Wealth

Arete Wealth Joshua Rogers art-filled home – Crain's Chicago Business


As founder and CEO of Arete Wealth Management, Joshua Rogers lives and breathes the financial markets. But he believes life should encompass more than business, and that ethos is reflected in both his firm and the art-filled Lincoln Park rowhouse he shares with his financé, Lesley Weisenbacher.

“A well-lived life is multidimensional and well-rounded,” says Rogers, 43, who is on the boards of the Museum of Contemporary Art, Illinois Humanities and his alma mater, St. John’s College, a private liberal arts institution in Annapolis, Md. He is also a member of the Economic Club of Chicago and Congressman Mike Quigley’s campaign finance chairman.

In the late ’90s, Rogers worked for a research and development lab focused on digital ventures with Jay Walker, who went on to found Priceline. During his tenure, Rogers co-invented several patented technologies, including Priceline’s “name your own price” technology.

After later stints at American Express and Ameriprise Financial Services, Rogers used his own capital to found Arete Wealth in 2007, which now has 165 financial advisers and 38 branch offices. There his innovations include an advisory service for art, wine and car collections. “It further differentiates us in the market,” Rogers says.

“It’s like a house in that there’s a use value, but it’s also an investment,” Rogers says of collecting art, wine and cars. “It’s a lot more exciting than owning a stock.”

Rogers collects wine and, more extensively, artwork. Since he began buying art in 2005, he has amassed a collection of more than 220 pieces, many from Chicago artists. The couple’s late-19th-century home is an elegant backdrop for their collection, though it had seen better days when they bought it in 2016. For example, the wide opening between the double parlor had been walled off.

Rogers collects wine and, more extensively, artwork. Since he began buying art in 2005, he has amassed a collection of more than 220 pieces, many from Chicago artists. The couple’s late-19th-century home is an elegant backdrop for their collection, though it had seen better days when they bought it in 2016. For example, the wide opening between the double parlor had been walled off.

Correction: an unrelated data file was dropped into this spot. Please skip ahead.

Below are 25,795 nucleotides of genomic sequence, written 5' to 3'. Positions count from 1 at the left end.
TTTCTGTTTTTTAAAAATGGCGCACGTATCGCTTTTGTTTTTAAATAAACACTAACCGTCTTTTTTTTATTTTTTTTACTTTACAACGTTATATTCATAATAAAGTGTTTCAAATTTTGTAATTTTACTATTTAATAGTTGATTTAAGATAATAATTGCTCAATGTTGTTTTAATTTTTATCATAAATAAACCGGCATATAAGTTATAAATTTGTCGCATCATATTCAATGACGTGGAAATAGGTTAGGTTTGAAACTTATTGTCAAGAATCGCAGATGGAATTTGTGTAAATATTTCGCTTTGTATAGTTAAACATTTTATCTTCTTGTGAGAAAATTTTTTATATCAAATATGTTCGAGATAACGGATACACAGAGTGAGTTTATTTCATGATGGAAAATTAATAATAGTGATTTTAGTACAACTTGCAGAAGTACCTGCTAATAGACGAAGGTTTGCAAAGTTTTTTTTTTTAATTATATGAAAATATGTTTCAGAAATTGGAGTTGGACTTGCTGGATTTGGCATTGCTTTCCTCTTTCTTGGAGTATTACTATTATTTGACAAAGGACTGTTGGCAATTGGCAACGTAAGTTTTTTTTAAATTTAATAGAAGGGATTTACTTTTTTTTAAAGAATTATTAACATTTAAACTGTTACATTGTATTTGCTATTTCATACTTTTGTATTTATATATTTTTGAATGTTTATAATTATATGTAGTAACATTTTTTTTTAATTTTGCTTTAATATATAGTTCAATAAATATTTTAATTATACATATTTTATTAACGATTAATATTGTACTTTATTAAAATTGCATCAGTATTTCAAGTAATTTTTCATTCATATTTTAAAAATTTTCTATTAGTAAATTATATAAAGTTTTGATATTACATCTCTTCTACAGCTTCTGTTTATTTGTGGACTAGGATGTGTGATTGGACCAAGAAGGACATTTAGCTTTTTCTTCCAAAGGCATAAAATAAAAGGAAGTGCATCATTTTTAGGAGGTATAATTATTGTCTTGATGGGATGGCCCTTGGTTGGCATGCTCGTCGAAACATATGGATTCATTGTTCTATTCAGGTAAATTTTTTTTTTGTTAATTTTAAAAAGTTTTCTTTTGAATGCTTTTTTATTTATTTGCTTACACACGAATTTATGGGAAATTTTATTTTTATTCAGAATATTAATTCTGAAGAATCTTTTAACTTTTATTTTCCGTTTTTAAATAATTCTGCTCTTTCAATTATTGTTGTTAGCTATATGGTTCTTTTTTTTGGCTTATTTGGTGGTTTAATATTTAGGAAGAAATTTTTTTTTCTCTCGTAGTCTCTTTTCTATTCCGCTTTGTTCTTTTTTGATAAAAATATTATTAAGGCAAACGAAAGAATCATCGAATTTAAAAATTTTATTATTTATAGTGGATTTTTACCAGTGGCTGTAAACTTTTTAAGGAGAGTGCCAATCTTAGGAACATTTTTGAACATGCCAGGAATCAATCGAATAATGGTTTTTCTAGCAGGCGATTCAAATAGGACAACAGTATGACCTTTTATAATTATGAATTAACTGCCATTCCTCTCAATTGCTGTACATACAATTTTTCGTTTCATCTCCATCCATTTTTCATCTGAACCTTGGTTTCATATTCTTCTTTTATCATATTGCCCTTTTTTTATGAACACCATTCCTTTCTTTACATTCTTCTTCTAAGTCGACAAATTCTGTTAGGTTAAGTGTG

“It was a travesty,” says interior designer David Hopkins of Praed Projects in Chicago, who collaborated on the house’s redesign with business partner Aaron Miller.

Hopkins had worked with Chicago interior designer Elizabeth Krueger to design Rogers’ former home, and more recently, he and Miller made over Arete Wealth’s corporate offices in the West Loop. With the rowhouse, he says he convinced Rogers and Weisenbacher they could “turn a stodgy Victorian home into a contemporary jewel box that makes the art sizzle.”

Over the span of three months, the designers reimagined the interior, opening up the wall between two small parlors and painting the walls and moldings in the same dark gray color. “We had originally imagined the moldings in white, so they would really pop, but this is so much better,” says Weisenbacher, 42, a marketing executive.

In the front parlor, a vintage tufted mohair-covered sofa anchors a seating area in front of an ornate marble fireplace mantel. Another equally ornate mantel is in the second parlor, where a pair of dark linen-covered sofas face a TV. In both spaces, large brass pendants are suspended from high peacock-blue ceilings. “We wanted to pizazz it up, so we knew that we’d need to be a little crazy and took some chances,” Rogers says.

To keep the artwork from overwhelming the space, the designers and Weisenbacher designated specific spots for display throughout the interior, with an emphasis on scale and symmetry. “Josh changes the art constantly, but he knows which walls he can hang art on and which walls he can’t,” Hopkins says.

Rogers and Weisenbacher are still adjusting to the home’s floor plan, which is smaller than Rogers’ previous space, and small bedrooms with tight closets, but they are thrilled with its new look and say it has functioned well for intimate dinners, political fundraisers and salons with local artists. “I want to be surrounded by intellectuals and creative people, so I make it happen,” Rogers says. “There’s a community aspect to it that feeds my soul.”

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